• The UK has gone from the ‘dirty man of Europe’ to enjoying a cleaner environment, a healthier population, and a thriving green economy, all as a direct result of EU policy.

    Environmental issues are mostly cross-border problems. Water and air cannot be separated by nation state — pollution from one country can easily affect the rivers and beaches of another. Air pollution from one country causes acid rain in another. Waste can all too easily be collected in one country and illegally dumped in another.

  • via Wikimedia Commons

  • Water

    The UK changed its approach to sewage treatment and nitrate emissions following the bathing water directive of the EU. As a result, the quality of beaches and bathing water has vastly improved. This is not only a great thing for those who enjoy a trip to the beach, but also for economies in seaside towns, as tourists are more likely to visit cleaner beaches. And when booking a holiday anywhere in Europe, the blue flag system guarantees that the beach will be clean, wherever it is.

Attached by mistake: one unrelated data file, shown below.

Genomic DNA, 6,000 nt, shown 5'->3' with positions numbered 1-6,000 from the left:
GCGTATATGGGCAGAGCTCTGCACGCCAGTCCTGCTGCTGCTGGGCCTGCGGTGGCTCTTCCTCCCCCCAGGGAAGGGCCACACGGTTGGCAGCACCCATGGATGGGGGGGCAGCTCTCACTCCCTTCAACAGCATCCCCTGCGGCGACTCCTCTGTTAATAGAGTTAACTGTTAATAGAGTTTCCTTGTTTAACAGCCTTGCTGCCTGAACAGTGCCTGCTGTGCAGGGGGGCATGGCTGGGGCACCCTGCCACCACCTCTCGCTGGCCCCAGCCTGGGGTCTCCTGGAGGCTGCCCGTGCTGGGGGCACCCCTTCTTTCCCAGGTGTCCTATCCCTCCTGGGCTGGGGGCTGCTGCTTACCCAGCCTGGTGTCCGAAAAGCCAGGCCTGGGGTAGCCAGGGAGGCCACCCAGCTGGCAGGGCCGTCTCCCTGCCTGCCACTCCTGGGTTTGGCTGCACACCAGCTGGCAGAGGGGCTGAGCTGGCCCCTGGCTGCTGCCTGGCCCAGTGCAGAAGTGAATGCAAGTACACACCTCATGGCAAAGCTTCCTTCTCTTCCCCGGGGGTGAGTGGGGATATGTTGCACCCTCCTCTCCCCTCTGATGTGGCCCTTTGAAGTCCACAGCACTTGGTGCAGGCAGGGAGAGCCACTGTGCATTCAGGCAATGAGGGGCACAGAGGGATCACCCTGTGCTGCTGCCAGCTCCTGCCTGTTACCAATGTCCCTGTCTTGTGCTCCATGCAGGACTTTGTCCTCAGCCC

Air quality

    In 1975, when we joined the EU, Britain’s sulphur dioxide emissions were some 5 million tonnes a year. The EU’s Air Quality Framework Directive called on all member countries to take action, and now we enjoy air with reduced sulphur dioxide emissions, at only 0.31 million tonnes a year.


    We’ve signed up to Europe-wide rules about providing protective areas for wildlife. Promoting natural ecosystems brings many benefits, including acting as a natural flood defence, reducing CO2 emissions and helping pollination, as well as providing food, water and materials useful to us. Before EU policy, these sites were being lost at a rate of 15% a year. Now, this has fallen to just 1%.

  • Renewables

    EU countries have agreed an overall target of getting 20% of our energy from renewable sources by 2020. To help reach this, the UK has a goal of making 15% of its energy renewable by 2020. We also have a transport-specific target: 10% of fuels used in transport should be renewable.


    Many species cross our continent when they migrate, so obviously the only way to protect these migration routes is to agree continent-wide measures. We have done this at European level.

    The rest of the world

    Europe is a powerful voice on the world stage when it comes to climate change. The European Union played a key role in negotiating the Kyoto Protocol and works with developing countries to ensure the concept of sustainable development is at their heart of their policies.


    Europe-wide conservation efforts for fish have had a major impact. For more details, see my page on Fishing.